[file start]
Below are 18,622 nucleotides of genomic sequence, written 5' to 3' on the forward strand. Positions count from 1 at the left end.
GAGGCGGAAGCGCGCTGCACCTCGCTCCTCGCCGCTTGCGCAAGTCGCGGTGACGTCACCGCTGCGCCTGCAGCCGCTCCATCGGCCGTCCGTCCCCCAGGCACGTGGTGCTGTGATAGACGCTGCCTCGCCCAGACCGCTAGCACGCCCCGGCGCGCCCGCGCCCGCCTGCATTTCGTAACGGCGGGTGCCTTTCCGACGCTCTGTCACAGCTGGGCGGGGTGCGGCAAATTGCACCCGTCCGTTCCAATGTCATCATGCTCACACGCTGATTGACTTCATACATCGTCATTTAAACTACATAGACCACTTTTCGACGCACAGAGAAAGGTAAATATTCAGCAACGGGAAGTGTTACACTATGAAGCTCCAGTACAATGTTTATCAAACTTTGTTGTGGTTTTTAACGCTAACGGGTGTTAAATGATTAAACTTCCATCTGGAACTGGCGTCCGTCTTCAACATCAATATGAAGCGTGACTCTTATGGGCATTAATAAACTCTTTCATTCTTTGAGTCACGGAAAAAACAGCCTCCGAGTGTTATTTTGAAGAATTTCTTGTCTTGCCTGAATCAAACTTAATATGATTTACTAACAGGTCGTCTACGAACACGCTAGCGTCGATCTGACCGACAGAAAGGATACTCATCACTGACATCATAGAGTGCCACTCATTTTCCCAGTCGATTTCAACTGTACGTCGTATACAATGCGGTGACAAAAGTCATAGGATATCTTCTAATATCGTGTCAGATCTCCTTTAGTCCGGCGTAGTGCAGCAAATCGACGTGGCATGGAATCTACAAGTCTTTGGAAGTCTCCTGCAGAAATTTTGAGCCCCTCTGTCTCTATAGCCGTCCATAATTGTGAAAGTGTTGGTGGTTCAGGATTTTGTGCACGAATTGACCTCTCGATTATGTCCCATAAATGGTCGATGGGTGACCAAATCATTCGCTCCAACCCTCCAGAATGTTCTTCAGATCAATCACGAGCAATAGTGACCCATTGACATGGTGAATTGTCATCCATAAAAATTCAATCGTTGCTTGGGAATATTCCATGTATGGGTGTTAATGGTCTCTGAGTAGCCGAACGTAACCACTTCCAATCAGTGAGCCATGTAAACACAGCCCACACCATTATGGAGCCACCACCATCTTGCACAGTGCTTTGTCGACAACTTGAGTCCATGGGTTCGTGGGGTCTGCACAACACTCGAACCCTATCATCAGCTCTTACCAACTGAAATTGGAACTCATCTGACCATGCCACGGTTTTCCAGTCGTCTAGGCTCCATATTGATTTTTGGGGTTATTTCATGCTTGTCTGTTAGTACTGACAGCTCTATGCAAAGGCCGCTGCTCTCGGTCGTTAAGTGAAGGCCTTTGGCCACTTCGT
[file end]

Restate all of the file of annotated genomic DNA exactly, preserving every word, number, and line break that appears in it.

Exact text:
Below are 18,622 nucleotides of genomic sequence, written 5' to 3' on the forward strand. Positions count from 1 at the left end.
GAGGCGGAAGCGCGCTGCACCTCGCTCCTCGCCGCTTGCGCAAGTCGCGGTGACGTCACCGCTGCGCCTGCAGCCGCTCCATCGGCCGTCCGTCCCCCAGGCACGTGGTGCTGTGATAGACGCTGCCTCGCCCAGACCGCTAGCACGCCCCGGCGCGCCCGCGCCCGCCTGCATTTCGTAACGGCGGGTGCCTTTCCGACGCTCTGTCACAGCTGGGCGGGGTGCGGCAAATTGCACCCGTCCGTTCCAATGTCATCATGCTCACACGCTGATTGACTTCATACATCGTCATTTAAACTACATAGACCACTTTTCGACGCACAGAGAAAGGTAAATATTCAGCAACGGGAAGTGTTACACTATGAAGCTCCAGTACAATGTTTATCAAACTTTGTTGTGGTTTTTAACGCTAACGGGTGTTAAATGATTAAACTTCCATCTGGAACTGGCGTCCGTCTTCAACATCAATATGAAGCGTGACTCTTATGGGCATTAATAAACTCTTTCATTCTTTGAGTCACGGAAAAAACAGCCTCCGAGTGTTATTTTGAAGAATTTCTTGTCTTGCCTGAATCAAACTTAATATGATTTACTAACAGGTCGTCTACGAACACGCTAGCGTCGATCTGACCGACAGAAAGGATACTCATCACTGACATCATAGAGTGCCACTCATTTTCCCAGTCGATTTCAACTGTACGTCGTATACAATGCGGTGACAAAAGTCATAGGATATCTTCTAATATCGTGTCAGATCTCCTTTAGTCCGGCGTAGTGCAGCAAATCGACGTGGCATGGAATCTACAAGTCTTTGGAAGTCTCCTGCAGAAATTTTGAGCCCCTCTGTCTCTATAGCCGTCCATAATTGTGAAAGTGTTGGTGGTTCAGGATTTTGTGCACGAATTGACCTCTCGATTATGTCCCATAAATGGTCGATGGGTGACCAAATCATTCGCTCCAACCCTCCAGAATGTTCTTCAGATCAATCACGAGCAATAGTGACCCATTGACATGGTGAATTGTCATCCATAAAAATTCAATCGTTGCTTGGGAATATTCCATGTATGGGTGTTAATGGTCTCTGAGTAGCCGAACGTAACCACTTCCAATCAGTGAGCCATGTAAACACAGCCCACACCATTATGGAGCCACCACCATCTTGCACAGTGCTTTGTCGACAACTTGAGTCCATGGGTTCGTGGGGTCTGCACAACACTCGAACCCTATCATCAGCTCTTACCAACTGAAATTGGAACTCATCTGACCATGCCACGGTTTTCCAGTCGTCTAGGCTCCATATTGATTTTTGGGGTTATTTCATGCTTGTCTGTTAGTACTGACAGCTCTATGCAAAGGCCGCTGCTCTCGGTCGTTAAGTGAAGGCCTTTGGCCACTTCGT